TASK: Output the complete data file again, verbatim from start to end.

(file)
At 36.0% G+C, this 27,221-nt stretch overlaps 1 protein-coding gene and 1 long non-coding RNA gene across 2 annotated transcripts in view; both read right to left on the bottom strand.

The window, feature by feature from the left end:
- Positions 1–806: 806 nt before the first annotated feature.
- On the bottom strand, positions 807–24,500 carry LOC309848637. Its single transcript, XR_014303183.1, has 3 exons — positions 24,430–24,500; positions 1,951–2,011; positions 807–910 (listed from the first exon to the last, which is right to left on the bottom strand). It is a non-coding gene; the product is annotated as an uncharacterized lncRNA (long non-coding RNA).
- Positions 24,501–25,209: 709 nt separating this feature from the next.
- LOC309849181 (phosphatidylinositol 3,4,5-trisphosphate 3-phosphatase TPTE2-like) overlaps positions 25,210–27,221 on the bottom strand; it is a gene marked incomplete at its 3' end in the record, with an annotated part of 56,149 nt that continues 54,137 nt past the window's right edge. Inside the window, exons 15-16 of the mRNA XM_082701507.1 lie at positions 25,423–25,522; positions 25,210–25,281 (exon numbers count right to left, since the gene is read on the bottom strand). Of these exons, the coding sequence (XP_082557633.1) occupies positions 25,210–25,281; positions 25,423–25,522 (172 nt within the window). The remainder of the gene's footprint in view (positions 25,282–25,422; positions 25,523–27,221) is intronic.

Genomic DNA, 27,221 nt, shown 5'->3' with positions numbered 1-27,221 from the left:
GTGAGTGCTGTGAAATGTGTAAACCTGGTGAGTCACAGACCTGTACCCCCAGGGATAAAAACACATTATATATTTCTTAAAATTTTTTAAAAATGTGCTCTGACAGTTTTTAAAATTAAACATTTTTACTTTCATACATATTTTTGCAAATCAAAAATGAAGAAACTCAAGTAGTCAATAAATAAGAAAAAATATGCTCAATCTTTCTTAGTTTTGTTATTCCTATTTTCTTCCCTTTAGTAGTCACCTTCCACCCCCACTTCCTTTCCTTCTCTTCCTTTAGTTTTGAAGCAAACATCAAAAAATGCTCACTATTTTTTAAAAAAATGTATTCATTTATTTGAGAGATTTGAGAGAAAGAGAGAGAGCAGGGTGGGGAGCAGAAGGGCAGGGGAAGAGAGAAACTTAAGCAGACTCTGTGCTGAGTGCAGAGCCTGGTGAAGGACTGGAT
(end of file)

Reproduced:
At 36.0% G+C, this 27,221-nt stretch overlaps 1 protein-coding gene and 1 long non-coding RNA gene across 2 annotated transcripts in view; both read right to left on the bottom strand.

The window, feature by feature from the left end:
- Positions 1–806: 806 nt before the first annotated feature.
- On the bottom strand, positions 807–24,500 carry LOC309848637. Its single transcript, XR_014303183.1, has 3 exons — positions 24,430–24,500; positions 1,951–2,011; positions 807–910 (listed from the first exon to the last, which is right to left on the bottom strand). It is a non-coding gene; the product is annotated as an uncharacterized lncRNA (long non-coding RNA).
- Positions 24,501–25,209: 709 nt separating this feature from the next.
- LOC309849181 (phosphatidylinositol 3,4,5-trisphosphate 3-phosphatase TPTE2-like) overlaps positions 25,210–27,221 on the bottom strand; it is a gene marked incomplete at its 3' end in the record, with an annotated part of 56,149 nt that continues 54,137 nt past the window's right edge. Inside the window, exons 15-16 of the mRNA XM_082701507.1 lie at positions 25,423–25,522; positions 25,210–25,281 (exon numbers count right to left, since the gene is read on the bottom strand). Of these exons, the coding sequence (XP_082557633.1) occupies positions 25,210–25,281; positions 25,423–25,522 (172 nt within the window). The remainder of the gene's footprint in view (positions 25,282–25,422; positions 25,523–27,221) is intronic.

Genomic DNA, 27,221 nt, shown 5'->3' with positions numbered 1-27,221 from the left:
GTGAGTGCTGTGAAATGTGTAAACCTGGTGAGTCACAGACCTGTACCCCCAGGGATAAAAACACATTATATATTTCTTAAAATTTTTTAAAAATGTGCTCTGACAGTTTTTAAAATTAAACATTTTTACTTTCATACATATTTTTGCAAATCAAAAATGAAGAAACTCAAGTAGTCAATAAATAAGAAAAAATATGCTCAATCTTTCTTAGTTTTGTTATTCCTATTTTCTTCCCTTTAGTAGTCACCTTCCACCCCCACTTCCTTTCCTTCTCTTCCTTTAGTTTTGAAGCAAACATCAAAAAATGCTCACTATTTTTTAAAAAAATGTATTCATTTATTTGAGAGATTTGAGAGAAAGAGAGAGAGCAGGGTGGGGAGCAGAAGGGCAGGGGAAGAGAGAAACTTAAGCAGACTCTGTGCTGAGTGCAGAGCCTGGTGAAGGACTGGAT